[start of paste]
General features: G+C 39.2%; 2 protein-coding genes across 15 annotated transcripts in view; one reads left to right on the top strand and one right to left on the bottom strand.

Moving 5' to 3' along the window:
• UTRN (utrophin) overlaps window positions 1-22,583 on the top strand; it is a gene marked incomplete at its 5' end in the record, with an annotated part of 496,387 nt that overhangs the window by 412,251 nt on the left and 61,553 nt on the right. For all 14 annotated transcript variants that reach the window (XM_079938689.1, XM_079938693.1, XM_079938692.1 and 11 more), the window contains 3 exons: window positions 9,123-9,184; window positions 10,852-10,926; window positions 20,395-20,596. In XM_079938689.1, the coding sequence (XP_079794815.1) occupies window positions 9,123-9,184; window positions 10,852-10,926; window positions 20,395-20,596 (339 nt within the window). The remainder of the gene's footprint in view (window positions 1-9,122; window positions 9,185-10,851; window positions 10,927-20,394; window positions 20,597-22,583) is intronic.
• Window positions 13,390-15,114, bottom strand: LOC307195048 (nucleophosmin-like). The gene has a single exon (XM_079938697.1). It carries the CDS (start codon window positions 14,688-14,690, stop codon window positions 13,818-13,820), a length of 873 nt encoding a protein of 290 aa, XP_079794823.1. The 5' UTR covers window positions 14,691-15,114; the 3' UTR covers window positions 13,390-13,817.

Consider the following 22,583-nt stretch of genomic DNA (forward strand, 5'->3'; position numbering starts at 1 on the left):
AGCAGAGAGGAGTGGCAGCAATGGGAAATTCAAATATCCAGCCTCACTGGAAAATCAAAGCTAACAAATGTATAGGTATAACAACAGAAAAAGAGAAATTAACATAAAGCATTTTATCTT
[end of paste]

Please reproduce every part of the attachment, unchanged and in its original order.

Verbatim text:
General features: G+C 39.2%; 2 protein-coding genes across 15 annotated transcripts in view; one reads left to right on the top strand and one right to left on the bottom strand.

Moving 5' to 3' along the window:
• UTRN (utrophin) overlaps window positions 1-22,583 on the top strand; it is a gene marked incomplete at its 5' end in the record, with an annotated part of 496,387 nt that overhangs the window by 412,251 nt on the left and 61,553 nt on the right. For all 14 annotated transcript variants that reach the window (XM_079938689.1, XM_079938693.1, XM_079938692.1 and 11 more), the window contains 3 exons: window positions 9,123-9,184; window positions 10,852-10,926; window positions 20,395-20,596. In XM_079938689.1, the coding sequence (XP_079794815.1) occupies window positions 9,123-9,184; window positions 10,852-10,926; window positions 20,395-20,596 (339 nt within the window). The remainder of the gene's footprint in view (window positions 1-9,122; window positions 9,185-10,851; window positions 10,927-20,394; window positions 20,597-22,583) is intronic.
• Window positions 13,390-15,114, bottom strand: LOC307195048 (nucleophosmin-like). The gene has a single exon (XM_079938697.1). It carries the CDS (start codon window positions 14,688-14,690, stop codon window positions 13,818-13,820), a length of 873 nt encoding a protein of 290 aa, XP_079794823.1. The 5' UTR covers window positions 14,691-15,114; the 3' UTR covers window positions 13,390-13,817.

Consider the following 22,583-nt stretch of genomic DNA (forward strand, 5'->3'; position numbering starts at 1 on the left):
AGCAGAGAGGAGTGGCAGCAATGGGAAATTCAAATATCCAGCCTCACTGGAAAATCAAAGCTAACAAATGTATAGGTATAACAACAGAAAAAGAGAAATTAACATAAAGCATTTTATCTT